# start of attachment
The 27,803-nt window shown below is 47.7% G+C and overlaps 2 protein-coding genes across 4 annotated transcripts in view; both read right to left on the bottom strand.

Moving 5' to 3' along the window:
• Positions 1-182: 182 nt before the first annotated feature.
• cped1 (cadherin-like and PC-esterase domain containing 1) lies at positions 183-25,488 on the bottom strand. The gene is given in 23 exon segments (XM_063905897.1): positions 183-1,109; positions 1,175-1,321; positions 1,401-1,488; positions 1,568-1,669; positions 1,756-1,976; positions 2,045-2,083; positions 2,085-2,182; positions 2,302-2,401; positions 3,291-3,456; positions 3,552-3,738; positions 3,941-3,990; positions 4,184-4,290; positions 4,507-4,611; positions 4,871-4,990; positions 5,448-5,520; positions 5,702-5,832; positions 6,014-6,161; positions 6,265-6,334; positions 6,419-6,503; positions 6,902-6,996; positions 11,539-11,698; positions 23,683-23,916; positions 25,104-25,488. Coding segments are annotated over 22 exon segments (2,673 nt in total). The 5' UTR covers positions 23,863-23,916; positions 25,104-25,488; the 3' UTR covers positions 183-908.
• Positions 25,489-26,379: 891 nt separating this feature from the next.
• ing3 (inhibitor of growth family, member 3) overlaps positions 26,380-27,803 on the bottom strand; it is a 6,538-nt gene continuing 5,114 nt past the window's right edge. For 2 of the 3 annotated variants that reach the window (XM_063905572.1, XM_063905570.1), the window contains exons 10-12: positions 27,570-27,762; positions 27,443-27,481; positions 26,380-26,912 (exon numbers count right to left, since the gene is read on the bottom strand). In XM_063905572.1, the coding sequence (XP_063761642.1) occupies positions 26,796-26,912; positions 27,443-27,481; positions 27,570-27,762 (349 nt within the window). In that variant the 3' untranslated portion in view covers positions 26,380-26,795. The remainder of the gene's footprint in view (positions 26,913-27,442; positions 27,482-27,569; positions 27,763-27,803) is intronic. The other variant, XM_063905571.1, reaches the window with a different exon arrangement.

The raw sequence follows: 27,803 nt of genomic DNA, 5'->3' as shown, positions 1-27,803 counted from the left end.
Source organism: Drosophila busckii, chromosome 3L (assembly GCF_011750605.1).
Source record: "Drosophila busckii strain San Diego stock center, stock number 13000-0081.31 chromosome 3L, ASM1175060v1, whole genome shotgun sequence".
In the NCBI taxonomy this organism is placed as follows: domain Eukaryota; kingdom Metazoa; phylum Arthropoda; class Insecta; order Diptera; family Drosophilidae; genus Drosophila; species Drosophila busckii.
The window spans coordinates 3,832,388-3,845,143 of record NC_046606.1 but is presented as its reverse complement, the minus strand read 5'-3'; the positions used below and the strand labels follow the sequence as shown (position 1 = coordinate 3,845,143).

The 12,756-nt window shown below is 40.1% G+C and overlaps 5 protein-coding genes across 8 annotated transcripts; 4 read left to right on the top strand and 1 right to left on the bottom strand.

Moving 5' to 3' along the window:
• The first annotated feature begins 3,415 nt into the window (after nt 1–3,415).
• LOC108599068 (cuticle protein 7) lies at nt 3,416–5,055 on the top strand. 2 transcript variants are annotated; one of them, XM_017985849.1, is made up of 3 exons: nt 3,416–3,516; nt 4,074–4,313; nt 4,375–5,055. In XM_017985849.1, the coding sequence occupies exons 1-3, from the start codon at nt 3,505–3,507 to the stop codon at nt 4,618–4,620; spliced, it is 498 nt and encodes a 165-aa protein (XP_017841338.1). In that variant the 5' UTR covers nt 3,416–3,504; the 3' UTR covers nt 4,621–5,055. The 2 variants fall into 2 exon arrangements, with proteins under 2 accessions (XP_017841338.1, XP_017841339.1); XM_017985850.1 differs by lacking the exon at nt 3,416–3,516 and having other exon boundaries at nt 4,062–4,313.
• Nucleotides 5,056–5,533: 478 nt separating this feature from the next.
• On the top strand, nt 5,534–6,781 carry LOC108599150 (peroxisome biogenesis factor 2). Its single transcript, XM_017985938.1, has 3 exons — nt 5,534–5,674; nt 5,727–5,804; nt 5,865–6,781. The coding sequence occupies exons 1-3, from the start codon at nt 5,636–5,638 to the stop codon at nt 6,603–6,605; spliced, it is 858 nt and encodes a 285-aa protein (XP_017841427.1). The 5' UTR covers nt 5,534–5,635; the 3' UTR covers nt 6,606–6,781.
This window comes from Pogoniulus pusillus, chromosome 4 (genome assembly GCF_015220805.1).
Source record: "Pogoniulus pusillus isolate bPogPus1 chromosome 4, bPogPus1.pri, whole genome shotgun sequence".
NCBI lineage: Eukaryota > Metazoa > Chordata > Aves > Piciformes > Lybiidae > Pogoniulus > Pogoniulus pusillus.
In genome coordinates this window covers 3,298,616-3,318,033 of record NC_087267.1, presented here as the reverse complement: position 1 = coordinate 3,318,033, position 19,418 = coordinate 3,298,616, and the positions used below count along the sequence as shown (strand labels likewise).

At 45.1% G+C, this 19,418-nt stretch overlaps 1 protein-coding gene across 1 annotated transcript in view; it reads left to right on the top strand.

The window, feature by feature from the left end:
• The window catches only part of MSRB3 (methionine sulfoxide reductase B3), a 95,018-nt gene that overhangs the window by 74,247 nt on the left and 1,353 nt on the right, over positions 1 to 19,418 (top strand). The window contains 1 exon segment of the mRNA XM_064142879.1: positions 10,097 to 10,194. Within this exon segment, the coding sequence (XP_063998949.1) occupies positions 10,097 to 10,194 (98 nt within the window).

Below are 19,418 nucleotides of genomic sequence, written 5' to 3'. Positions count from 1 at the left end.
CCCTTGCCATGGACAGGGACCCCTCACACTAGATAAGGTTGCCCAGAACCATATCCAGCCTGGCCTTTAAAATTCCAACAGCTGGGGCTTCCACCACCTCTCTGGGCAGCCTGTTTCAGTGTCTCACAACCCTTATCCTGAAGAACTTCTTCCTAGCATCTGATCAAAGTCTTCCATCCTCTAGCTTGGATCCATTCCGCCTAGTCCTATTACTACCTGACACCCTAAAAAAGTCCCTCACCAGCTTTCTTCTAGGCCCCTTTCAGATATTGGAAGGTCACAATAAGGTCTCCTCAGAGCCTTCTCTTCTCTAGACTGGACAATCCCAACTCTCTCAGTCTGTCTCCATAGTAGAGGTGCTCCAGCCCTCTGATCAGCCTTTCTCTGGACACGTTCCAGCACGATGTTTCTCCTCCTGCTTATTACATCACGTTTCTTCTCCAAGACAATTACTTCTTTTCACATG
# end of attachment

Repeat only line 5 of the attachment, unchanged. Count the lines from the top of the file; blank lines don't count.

• Positions 25,489-26,379: 891 nt separating this feature from the next.